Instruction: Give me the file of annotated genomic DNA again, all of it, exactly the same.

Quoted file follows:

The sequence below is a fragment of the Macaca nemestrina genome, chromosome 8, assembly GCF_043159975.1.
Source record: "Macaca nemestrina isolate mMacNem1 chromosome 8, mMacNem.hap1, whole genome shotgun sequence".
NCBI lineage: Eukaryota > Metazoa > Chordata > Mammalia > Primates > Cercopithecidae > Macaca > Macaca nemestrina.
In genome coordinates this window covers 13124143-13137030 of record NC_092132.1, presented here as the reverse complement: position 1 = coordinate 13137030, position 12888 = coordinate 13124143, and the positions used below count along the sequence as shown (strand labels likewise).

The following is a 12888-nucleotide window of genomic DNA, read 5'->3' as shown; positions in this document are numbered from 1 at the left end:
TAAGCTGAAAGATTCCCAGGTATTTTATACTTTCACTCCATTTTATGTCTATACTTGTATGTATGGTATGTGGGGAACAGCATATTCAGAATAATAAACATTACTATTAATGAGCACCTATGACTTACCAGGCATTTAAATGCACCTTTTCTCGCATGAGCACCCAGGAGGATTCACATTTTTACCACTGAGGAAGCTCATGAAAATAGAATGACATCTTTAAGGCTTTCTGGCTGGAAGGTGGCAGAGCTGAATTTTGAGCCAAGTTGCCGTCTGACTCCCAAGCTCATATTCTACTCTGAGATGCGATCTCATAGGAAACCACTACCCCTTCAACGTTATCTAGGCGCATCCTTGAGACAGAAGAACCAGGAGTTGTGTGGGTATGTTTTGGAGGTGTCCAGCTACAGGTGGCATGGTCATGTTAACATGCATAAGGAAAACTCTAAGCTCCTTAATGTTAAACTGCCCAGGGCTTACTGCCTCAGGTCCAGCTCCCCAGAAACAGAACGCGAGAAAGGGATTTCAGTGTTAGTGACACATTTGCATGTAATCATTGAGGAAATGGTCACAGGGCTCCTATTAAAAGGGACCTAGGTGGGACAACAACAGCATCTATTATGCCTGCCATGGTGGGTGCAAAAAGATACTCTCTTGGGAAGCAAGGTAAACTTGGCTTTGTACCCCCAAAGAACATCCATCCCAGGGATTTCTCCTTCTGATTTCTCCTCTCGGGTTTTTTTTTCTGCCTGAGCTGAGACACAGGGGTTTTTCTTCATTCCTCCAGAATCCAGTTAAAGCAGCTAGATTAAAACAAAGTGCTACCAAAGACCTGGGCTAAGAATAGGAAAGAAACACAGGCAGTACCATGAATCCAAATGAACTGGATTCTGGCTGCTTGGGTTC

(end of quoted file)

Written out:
The sequence below is a fragment of the Macaca nemestrina genome, chromosome 8, assembly GCF_043159975.1.
Source record: "Macaca nemestrina isolate mMacNem1 chromosome 8, mMacNem.hap1, whole genome shotgun sequence".
NCBI lineage: Eukaryota > Metazoa > Chordata > Mammalia > Primates > Cercopithecidae > Macaca > Macaca nemestrina.
In genome coordinates this window covers 13124143-13137030 of record NC_092132.1, presented here as the reverse complement: position 1 = coordinate 13137030, position 12888 = coordinate 13124143, and the positions used below count along the sequence as shown (strand labels likewise).

The following is a 12888-nucleotide window of genomic DNA, read 5'->3' as shown; positions in this document are numbered from 1 at the left end:
TAAGCTGAAAGATTCCCAGGTATTTTATACTTTCACTCCATTTTATGTCTATACTTGTATGTATGGTATGTGGGGAACAGCATATTCAGAATAATAAACATTACTATTAATGAGCACCTATGACTTACCAGGCATTTAAATGCACCTTTTCTCGCATGAGCACCCAGGAGGATTCACATTTTTACCACTGAGGAAGCTCATGAAAATAGAATGACATCTTTAAGGCTTTCTGGCTGGAAGGTGGCAGAGCTGAATTTTGAGCCAAGTTGCCGTCTGACTCCCAAGCTCATATTCTACTCTGAGATGCGATCTCATAGGAAACCACTACCCCTTCAACGTTATCTAGGCGCATCCTTGAGACAGAAGAACCAGGAGTTGTGTGGGTATGTTTTGGAGGTGTCCAGCTACAGGTGGCATGGTCATGTTAACATGCATAAGGAAAACTCTAAGCTCCTTAATGTTAAACTGCCCAGGGCTTACTGCCTCAGGTCCAGCTCCCCAGAAACAGAACGCGAGAAAGGGATTTCAGTGTTAGTGACACATTTGCATGTAATCATTGAGGAAATGGTCACAGGGCTCCTATTAAAAGGGACCTAGGTGGGACAACAACAGCATCTATTATGCCTGCCATGGTGGGTGCAAAAAGATACTCTCTTGGGAAGCAAGGTAAACTTGGCTTTGTACCCCCAAAGAACATCCATCCCAGGGATTTCTCCTTCTGATTTCTCCTCTCGGGTTTTTTTTTCTGCCTGAGCTGAGACACAGGGGTTTTTCTTCATTCCTCCAGAATCCAGTTAAAGCAGCTAGATTAAAACAAAGTGCTACCAAAGACCTGGGCTAAGAATAGGAAAGAAACACAGGCAGTACCATGAATCCAAATGAACTGGATTCTGGCTGCTTGGGTTC